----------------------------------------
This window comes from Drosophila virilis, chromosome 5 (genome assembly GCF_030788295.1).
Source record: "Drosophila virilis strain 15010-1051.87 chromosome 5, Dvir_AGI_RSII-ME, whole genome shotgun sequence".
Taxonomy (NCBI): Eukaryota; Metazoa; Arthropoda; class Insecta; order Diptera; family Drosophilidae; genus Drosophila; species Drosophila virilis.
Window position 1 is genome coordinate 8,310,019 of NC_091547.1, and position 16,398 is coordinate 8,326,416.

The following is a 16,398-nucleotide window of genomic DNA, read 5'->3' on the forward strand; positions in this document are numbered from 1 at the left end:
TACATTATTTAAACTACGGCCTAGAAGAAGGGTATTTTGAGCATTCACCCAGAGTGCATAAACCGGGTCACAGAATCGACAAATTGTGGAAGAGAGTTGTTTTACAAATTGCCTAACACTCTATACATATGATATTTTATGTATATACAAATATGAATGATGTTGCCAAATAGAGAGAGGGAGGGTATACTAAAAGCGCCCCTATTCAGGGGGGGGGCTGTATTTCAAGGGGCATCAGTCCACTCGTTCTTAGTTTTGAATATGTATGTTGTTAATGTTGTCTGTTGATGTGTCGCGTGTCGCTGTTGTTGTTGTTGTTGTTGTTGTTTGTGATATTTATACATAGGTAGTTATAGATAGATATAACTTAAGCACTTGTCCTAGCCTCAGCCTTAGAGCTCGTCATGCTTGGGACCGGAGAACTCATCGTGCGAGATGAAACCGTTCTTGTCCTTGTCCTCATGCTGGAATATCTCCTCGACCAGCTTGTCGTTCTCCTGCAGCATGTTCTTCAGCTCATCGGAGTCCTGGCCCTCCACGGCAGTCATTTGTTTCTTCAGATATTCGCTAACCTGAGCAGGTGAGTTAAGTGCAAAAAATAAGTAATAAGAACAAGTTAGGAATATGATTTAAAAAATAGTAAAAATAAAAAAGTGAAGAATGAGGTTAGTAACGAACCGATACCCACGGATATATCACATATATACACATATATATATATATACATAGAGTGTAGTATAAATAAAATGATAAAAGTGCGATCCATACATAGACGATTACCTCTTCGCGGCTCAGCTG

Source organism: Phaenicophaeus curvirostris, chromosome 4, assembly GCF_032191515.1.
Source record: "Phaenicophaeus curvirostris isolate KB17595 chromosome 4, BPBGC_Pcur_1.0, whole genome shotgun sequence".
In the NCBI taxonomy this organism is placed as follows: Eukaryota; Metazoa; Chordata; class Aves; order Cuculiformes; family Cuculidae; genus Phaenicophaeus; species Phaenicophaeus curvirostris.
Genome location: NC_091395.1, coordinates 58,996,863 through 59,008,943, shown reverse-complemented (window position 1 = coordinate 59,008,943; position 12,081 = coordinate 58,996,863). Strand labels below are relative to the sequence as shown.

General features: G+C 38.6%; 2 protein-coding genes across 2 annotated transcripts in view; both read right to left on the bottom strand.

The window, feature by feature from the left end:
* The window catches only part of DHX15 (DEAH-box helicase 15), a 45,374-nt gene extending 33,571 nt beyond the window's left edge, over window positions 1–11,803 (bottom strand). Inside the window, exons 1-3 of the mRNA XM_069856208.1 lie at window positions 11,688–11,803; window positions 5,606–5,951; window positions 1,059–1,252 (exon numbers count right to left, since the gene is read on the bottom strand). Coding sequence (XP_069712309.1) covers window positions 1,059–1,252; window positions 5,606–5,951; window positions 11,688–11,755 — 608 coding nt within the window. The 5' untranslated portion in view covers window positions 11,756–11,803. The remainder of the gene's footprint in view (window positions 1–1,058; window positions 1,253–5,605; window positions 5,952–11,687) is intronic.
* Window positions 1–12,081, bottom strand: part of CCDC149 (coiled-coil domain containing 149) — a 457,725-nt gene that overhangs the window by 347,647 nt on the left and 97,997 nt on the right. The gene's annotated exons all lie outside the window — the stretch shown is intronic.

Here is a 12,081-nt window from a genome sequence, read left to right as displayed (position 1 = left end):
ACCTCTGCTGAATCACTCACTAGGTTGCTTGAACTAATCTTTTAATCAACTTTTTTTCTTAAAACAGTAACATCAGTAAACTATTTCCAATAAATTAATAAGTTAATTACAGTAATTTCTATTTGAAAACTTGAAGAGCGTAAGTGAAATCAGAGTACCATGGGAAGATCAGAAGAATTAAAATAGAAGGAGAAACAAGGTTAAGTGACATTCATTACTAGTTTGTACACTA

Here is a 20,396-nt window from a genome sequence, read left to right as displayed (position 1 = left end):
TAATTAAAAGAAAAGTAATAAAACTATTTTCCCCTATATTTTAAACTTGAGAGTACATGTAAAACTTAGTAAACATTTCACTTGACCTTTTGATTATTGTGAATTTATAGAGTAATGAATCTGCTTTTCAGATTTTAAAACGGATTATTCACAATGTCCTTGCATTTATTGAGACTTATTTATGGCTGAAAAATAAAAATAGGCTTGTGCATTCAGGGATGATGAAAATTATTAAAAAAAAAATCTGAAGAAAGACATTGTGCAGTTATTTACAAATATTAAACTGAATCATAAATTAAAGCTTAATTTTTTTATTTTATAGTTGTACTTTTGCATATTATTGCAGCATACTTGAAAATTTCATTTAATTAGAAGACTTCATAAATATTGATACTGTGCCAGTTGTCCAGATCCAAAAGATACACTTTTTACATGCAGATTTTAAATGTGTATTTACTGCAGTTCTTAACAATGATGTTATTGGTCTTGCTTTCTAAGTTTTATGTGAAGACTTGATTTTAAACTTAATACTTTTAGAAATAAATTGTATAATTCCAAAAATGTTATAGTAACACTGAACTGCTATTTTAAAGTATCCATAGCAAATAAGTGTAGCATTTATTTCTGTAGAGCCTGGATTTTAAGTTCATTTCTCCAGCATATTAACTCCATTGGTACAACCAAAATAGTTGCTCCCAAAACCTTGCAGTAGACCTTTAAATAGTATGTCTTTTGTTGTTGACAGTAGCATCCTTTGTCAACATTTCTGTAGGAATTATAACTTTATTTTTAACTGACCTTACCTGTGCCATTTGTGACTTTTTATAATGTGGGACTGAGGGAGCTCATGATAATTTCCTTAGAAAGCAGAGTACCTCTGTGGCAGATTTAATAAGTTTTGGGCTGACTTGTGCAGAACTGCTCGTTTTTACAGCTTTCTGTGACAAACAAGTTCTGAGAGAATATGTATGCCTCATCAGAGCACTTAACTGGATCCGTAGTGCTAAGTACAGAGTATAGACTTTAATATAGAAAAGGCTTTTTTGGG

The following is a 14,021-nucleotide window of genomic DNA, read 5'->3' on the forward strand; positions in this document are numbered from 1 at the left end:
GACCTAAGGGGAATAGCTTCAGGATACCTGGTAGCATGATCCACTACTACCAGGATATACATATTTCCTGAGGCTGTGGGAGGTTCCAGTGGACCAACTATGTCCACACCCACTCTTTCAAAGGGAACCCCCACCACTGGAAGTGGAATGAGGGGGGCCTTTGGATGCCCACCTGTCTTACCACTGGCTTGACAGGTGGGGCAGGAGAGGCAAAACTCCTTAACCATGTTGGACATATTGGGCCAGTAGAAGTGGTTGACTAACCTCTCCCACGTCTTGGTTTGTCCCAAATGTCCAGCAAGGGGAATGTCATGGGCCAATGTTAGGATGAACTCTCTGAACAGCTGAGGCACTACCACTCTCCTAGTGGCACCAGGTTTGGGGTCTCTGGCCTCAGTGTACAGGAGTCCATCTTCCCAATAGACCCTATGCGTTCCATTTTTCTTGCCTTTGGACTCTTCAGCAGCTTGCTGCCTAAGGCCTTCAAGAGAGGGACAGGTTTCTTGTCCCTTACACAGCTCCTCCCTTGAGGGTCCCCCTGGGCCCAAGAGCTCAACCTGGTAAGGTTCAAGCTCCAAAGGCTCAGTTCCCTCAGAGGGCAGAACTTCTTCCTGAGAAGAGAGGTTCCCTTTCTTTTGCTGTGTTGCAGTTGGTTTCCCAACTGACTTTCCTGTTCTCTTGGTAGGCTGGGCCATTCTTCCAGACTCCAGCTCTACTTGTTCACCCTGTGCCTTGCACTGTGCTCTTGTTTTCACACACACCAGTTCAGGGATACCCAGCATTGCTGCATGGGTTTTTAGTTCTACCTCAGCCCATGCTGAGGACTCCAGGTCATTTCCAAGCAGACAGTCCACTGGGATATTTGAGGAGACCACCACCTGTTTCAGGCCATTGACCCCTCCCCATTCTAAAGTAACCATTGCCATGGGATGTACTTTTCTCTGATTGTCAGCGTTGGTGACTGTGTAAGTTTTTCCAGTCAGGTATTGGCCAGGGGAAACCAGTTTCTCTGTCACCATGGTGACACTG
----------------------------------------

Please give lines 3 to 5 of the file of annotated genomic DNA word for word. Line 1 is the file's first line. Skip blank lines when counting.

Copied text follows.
Taxonomy (NCBI): Eukaryota; Metazoa; Arthropoda; class Insecta; order Diptera; family Drosophilidae; genus Drosophila; species Drosophila virilis.
Window position 1 is genome coordinate 8,310,019 of NC_091547.1, and position 16,398 is coordinate 8,326,416.

The following is a 16,398-nucleotide window of genomic DNA, read 5'->3' on the forward strand; positions in this document are numbered from 1 at the left end: